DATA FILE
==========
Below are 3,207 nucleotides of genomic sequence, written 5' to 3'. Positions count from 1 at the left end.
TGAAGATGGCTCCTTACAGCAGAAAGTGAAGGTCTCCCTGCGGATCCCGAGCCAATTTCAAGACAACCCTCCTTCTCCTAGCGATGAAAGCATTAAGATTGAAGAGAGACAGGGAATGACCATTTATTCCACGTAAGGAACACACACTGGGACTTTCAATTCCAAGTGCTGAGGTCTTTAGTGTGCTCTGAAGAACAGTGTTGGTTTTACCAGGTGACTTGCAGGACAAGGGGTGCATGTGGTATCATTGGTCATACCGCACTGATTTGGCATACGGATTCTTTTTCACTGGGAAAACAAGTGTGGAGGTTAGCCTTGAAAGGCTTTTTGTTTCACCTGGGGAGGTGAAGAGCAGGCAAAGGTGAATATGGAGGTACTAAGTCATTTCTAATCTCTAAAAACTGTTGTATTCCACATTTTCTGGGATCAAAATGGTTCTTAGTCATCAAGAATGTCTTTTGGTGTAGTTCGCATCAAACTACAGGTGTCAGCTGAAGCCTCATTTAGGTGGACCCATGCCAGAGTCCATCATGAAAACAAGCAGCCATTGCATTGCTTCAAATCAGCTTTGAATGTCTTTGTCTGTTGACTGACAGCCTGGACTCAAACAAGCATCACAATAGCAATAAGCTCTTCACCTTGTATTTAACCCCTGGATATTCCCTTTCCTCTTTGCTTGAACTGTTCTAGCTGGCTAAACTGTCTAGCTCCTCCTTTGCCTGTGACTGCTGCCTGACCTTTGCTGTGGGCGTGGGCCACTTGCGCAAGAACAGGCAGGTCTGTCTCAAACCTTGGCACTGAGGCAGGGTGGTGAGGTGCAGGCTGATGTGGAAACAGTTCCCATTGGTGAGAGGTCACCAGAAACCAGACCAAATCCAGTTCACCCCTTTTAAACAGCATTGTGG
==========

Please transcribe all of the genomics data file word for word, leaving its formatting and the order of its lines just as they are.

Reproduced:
Below are 3,207 nucleotides of genomic sequence, written 5' to 3'. Positions count from 1 at the left end.
TGAAGATGGCTCCTTACAGCAGAAAGTGAAGGTCTCCCTGCGGATCCCGAGCCAATTTCAAGACAACCCTCCTTCTCCTAGCGATGAAAGCATTAAGATTGAAGAGAGACAGGGAATGACCATTTATTCCACGTAAGGAACACACACTGGGACTTTCAATTCCAAGTGCTGAGGTCTTTAGTGTGCTCTGAAGAACAGTGTTGGTTTTACCAGGTGACTTGCAGGACAAGGGGTGCATGTGGTATCATTGGTCATACCGCACTGATTTGGCATACGGATTCTTTTTCACTGGGAAAACAAGTGTGGAGGTTAGCCTTGAAAGGCTTTTTGTTTCACCTGGGGAGGTGAAGAGCAGGCAAAGGTGAATATGGAGGTACTAAGTCATTTCTAATCTCTAAAAACTGTTGTATTCCACATTTTCTGGGATCAAAATGGTTCTTAGTCATCAAGAATGTCTTTTGGTGTAGTTCGCATCAAACTACAGGTGTCAGCTGAAGCCTCATTTAGGTGGACCCATGCCAGAGTCCATCATGAAAACAAGCAGCCATTGCATTGCTTCAAATCAGCTTTGAATGTCTTTGTCTGTTGACTGACAGCCTGGACTCAAACAAGCATCACAATAGCAATAAGCTCTTCACCTTGTATTTAACCCCTGGATATTCCCTTTCCTCTTTGCTTGAACTGTTCTAGCTGGCTAAACTGTCTAGCTCCTCCTTTGCCTGTGACTGCTGCCTGACCTTTGCTGTGGGCGTGGGCCACTTGCGCAAGAACAGGCAGGTCTGTCTCAAACCTTGGCACTGAGGCAGGGTGGTGAGGTGCAGGCTGATGTGGAAACAGTTCCCATTGGTGAGAGGTCACCAGAAACCAGACCAAATCCAGTTCACCCCTTTTAAACAGCATTGTGG